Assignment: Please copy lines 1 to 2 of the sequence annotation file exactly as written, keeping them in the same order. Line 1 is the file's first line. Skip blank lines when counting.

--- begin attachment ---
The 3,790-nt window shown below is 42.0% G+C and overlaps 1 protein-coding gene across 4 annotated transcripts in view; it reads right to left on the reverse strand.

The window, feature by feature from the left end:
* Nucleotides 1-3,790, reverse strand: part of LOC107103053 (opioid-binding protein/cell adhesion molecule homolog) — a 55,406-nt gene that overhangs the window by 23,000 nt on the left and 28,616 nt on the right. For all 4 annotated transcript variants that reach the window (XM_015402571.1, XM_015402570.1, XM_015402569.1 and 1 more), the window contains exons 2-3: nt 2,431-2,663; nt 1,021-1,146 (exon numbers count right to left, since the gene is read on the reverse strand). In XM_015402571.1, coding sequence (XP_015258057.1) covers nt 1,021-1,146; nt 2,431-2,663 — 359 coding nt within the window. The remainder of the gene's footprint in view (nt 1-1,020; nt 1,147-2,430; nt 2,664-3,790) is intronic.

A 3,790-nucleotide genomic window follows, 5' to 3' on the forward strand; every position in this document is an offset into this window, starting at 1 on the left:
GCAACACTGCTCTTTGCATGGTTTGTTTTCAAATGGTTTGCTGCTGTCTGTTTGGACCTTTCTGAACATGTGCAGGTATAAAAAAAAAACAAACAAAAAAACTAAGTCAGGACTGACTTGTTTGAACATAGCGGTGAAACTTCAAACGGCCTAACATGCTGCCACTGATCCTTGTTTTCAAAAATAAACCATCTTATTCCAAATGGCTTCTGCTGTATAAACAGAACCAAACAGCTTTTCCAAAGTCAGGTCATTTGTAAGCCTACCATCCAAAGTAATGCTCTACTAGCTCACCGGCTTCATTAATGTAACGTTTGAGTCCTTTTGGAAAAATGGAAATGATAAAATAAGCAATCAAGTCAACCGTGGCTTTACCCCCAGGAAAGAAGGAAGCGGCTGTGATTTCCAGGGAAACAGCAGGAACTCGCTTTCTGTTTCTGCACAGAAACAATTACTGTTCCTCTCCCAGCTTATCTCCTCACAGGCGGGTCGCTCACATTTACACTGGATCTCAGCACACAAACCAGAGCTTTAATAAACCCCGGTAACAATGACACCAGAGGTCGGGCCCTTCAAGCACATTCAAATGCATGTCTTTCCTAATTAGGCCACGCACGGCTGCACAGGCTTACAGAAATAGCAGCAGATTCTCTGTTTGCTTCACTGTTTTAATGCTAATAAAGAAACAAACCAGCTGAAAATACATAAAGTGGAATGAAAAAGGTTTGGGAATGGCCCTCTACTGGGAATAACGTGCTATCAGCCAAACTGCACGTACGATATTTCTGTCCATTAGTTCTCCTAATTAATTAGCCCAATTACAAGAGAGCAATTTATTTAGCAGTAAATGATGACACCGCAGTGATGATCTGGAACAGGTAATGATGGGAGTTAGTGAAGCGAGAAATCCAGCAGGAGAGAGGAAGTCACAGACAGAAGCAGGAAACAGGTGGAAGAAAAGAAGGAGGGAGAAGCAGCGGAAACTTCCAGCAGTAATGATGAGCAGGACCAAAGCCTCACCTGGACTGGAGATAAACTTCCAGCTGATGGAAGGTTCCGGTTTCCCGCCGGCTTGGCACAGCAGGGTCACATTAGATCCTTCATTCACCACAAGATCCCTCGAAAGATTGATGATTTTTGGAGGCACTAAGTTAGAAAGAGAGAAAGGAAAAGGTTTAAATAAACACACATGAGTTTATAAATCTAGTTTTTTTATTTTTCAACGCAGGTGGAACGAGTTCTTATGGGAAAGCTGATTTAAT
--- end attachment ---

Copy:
The 3,790-nt window shown below is 42.0% G+C and overlaps 1 protein-coding gene across 4 annotated transcripts in view; it reads right to left on the reverse strand.

The window, feature by feature from the left end: